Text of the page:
Alt. life:

What’s going on here then?

Good question… I’m afraid I’ve never been altogether sure! Broadly speaking, I’m not one for standing still and change isn’t something that particularly bothers me – consequently I feel that my blog should reflect that and be capable of accommodating a degree of diversity and change.

This page is an attempt to capture that feeling. It’s very much experimental and isn’t terribly structured or formulaic I’m afraid – think of it as a sort of scrapbook. You will find it a little grubby and unwashed behind the ears at times.

What goes here? – Stuff that doesn’t fit so easily within the main bloggage… writing that’s unrelated to sl or, for that matter, rl – perhaps a touch of rampant fiction.  Short stories, maybe even just random notes intended to provoke the imagination – often a little more edgy or darker than what you might be used to from the everyday sweet and innocent me. 

The truth is, this is an unstructured and evolving space that will change on a whim, and if you like it, hate it or want to add your own critique, thoughts or observations, please feel free.

Only the most recent addition will feature on this page. To see previous works, please visit the Alt. life: Archive page.

Seren. x


18 November 2021

Take my advice: Never try to pursue your dreams! At worst, you’ll fail dismally, at best you’ll end up with something that falls far short of what you aim for, and – trust me – that can be worse than failing dismally. There are few things in life less satisfying than being stuck with something that’s a poor substitute for what you really wanted; it’s like settling for supermarket own-brand chocolate… It might look the same, come in similar packaging, and hold the promise of sweet delights – but it’s never going to be a patch on Cadburys!

Don’t misunderstand me, you may be one of the fortunate few who gets to see their dreams come to fruition, but in my experience that requires solid graft, complete determination and utter single-mindedness – qualities that most of us lack in the quantities that realising one’s dreams demands – let’s face it, if pursuing our goals falls into any of the ‘too’ categories… Too difficult, too expensive, too far-fetched, it’s just too bad, and whatever we are aiming for is going to stay completely out of our reach. Alternatively, we can hope for our dreams to simply fall into our lap, thanks to good-fortune on a lottery-winning scale. Well, good luck with that! My advice, for what it’s worth, is just accept that life rarely gives you a shot at the big time, and live with the fact that your dreams are more than likely to remain just that: Only dreams.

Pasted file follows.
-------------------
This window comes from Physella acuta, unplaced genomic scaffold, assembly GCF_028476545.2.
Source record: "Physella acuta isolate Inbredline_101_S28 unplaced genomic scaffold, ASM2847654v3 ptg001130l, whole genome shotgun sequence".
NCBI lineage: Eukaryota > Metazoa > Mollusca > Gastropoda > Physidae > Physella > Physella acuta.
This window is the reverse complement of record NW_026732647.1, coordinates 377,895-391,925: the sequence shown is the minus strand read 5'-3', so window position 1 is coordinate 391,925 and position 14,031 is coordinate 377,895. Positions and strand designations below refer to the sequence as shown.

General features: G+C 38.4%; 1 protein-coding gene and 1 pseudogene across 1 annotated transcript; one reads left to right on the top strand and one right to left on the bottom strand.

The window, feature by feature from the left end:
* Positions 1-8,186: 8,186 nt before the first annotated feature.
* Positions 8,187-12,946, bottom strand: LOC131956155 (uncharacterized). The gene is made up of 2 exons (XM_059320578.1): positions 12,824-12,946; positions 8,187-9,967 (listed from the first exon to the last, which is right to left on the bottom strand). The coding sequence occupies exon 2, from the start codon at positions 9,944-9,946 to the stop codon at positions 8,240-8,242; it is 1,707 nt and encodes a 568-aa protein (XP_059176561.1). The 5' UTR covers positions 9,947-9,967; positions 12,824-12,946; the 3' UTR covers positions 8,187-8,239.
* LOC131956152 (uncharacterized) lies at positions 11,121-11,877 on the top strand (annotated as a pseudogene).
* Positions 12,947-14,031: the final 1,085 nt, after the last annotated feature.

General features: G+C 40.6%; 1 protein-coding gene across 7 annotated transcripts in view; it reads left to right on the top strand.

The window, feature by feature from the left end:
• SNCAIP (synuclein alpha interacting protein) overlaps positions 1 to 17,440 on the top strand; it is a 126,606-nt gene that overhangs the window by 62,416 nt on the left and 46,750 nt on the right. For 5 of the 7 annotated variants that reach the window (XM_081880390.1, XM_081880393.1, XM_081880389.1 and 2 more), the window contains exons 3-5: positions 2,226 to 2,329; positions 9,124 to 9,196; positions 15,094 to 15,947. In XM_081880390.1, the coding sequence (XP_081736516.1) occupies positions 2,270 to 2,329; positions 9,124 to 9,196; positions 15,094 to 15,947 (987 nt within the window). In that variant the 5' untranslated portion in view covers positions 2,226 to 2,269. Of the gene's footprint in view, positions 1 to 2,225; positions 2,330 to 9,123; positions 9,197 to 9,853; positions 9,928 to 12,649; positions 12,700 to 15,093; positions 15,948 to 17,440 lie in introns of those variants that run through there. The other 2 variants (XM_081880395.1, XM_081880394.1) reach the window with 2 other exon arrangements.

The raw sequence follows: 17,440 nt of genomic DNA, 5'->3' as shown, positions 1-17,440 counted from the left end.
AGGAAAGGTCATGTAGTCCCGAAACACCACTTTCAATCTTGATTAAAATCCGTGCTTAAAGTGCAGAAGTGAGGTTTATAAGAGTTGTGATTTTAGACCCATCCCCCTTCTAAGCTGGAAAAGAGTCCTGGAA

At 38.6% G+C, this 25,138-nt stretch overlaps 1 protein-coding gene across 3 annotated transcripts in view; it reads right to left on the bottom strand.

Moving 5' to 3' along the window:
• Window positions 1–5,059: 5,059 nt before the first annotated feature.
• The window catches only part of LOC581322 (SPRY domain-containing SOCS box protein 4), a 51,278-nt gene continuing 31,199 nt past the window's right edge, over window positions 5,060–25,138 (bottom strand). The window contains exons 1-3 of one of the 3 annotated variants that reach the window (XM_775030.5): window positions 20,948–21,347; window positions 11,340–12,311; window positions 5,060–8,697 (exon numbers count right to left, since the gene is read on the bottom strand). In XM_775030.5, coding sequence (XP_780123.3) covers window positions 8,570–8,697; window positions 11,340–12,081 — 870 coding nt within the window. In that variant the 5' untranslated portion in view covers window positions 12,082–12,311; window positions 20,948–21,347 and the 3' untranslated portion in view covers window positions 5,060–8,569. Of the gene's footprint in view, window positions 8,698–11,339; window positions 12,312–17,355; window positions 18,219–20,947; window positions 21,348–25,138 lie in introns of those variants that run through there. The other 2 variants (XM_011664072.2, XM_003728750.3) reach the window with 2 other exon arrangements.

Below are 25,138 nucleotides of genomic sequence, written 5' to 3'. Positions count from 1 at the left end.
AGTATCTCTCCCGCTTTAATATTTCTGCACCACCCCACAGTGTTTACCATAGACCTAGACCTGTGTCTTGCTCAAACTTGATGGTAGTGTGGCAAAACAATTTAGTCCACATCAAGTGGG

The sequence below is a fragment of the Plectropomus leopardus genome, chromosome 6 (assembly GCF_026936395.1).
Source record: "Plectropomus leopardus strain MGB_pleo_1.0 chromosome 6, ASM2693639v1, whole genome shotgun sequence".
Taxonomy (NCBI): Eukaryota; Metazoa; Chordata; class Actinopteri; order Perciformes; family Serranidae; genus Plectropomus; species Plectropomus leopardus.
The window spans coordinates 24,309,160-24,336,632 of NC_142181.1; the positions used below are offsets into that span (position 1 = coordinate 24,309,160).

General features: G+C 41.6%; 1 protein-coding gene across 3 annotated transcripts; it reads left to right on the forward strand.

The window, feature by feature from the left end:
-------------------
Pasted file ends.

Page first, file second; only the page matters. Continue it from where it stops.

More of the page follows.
My own life is testament to that particular reality. Let us rewind back through the years to the fresh-faced and impressionable youngster, who always wanted to be a fireman – heaven knows why: It just appealed to a boy who had what could probably be considered as an overly-romanticised notion of what fighting fires, rescuing puppies from burning buildings, and being ridiculously heroic was all about. Or maybe it was that I simply liked the idea of tearing through traffic in a big red fire engine, with sirens blaring? But, let’s just move forward a few years from there, to the quiet and studious young lad who, realising that fire-fighting involved a far greater degree of physical fitness than he was willing to commit to, turned instead to the more academic, and less strenuous exercise of literature.

I was an avid bookworm. I’d devour books, sometimes in a single sitting, and it suited my temperament perfectly. Here was a solo pursuit that didn’t require sporting prowess, could take place any time at my leisure, no matter where I might be or what I might be doing, and it allowed me to escape to the far-flung destinations of imagination. I’d read anything, and everything, from the Reader’s Digest in the dentist’s waiting room, through to the classics, comics, and pulp fiction – I loved it all and, inevitably, the first stirrings that one day I too might become an author, took hold.

How difficult could it be?

Remember what I said about dreams? Well, my dreams were simple: To become famous, and see my name in print, in big embossed gold letters, stamped across the covers of best-selling novels, with my picture on the flyleaf, rendered in tasteful monochrome. I’d be interviewed on chat shows, with Michael Parkinson enthusing about my latest blockbuster, and I’d become a permanent feature in Richard and Judy’s Book Club. No doubt, the BBC would turn my work into a prime-time serialisation; and Spielberg would pay record-breaking sums for the movie rights. I’d be every housewife’s fantasy from Fort William to Falmouth. And, one day, just maybe, the Nobel Prize for Literature might even come knocking!